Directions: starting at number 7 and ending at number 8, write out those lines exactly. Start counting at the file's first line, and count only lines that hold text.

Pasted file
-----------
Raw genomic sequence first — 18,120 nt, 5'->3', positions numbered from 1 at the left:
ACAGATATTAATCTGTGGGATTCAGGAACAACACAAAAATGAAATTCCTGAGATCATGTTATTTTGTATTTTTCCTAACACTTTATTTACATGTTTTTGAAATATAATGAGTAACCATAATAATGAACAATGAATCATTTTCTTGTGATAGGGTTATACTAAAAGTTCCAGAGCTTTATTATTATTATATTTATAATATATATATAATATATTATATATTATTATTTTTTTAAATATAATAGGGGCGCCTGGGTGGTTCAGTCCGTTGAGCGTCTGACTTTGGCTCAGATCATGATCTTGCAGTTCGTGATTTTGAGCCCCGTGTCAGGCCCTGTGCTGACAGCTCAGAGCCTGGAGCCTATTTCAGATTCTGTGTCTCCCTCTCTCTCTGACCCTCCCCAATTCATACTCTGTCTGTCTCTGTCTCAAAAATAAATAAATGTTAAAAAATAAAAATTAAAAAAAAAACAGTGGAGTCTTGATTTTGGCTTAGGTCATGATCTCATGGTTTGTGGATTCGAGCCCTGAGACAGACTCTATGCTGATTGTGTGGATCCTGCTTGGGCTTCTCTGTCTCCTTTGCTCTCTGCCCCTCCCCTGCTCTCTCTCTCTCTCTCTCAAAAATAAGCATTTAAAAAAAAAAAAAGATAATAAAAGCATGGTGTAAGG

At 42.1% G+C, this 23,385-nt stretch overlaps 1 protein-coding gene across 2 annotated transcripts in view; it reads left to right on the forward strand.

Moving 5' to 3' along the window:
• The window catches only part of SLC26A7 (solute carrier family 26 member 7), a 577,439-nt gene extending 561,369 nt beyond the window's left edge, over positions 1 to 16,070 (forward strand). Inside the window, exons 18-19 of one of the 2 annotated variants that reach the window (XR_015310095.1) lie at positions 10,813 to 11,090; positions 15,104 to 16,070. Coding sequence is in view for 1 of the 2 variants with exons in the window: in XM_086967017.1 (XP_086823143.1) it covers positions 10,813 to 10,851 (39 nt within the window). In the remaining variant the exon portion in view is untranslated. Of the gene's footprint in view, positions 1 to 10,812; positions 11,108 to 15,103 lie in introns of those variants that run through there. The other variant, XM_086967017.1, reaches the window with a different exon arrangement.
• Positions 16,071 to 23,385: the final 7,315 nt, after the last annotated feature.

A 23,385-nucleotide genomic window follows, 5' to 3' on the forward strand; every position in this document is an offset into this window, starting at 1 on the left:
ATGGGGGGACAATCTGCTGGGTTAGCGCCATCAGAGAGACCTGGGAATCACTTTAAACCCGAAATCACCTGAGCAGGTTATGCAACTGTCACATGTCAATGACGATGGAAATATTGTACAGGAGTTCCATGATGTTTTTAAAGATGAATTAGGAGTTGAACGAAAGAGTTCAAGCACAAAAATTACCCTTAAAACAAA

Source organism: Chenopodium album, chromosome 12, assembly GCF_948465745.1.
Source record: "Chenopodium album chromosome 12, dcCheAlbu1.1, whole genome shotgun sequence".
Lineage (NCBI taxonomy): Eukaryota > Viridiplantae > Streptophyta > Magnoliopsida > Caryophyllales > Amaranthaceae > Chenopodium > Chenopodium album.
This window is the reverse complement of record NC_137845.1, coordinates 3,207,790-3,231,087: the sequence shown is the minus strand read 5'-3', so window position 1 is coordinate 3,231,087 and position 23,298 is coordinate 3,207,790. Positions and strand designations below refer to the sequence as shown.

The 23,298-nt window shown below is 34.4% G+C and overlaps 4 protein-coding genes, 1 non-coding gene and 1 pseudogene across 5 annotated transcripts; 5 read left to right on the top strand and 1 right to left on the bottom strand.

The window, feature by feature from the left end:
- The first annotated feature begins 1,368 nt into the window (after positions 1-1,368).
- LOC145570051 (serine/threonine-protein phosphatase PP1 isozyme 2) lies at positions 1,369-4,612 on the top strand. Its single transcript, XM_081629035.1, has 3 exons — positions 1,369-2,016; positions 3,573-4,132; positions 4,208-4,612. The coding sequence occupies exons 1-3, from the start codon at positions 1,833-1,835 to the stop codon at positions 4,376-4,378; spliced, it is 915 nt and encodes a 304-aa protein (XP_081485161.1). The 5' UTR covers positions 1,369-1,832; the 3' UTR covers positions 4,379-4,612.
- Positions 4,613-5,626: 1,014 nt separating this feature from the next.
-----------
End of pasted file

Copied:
A 23,385-nucleotide genomic window follows, 5' to 3' on the forward strand; every position in this document is an offset into this window, starting at 1 on the left:
ATGGGGGGACAATCTGCTGGGTTAGCGCCATCAGAGAGACCTGGGAATCACTTTAAACCCGAAATCACCTGAGCAGGTTATGCAACTGTCACATGTCAATGACGATGGAAATATTGTACAGGAGTTCCATGATGTTTTTAAAGATGAATTAGGAGTTGAACGAAAGAGTTCAAGCACAAAAATTACCCTTAAAACAAA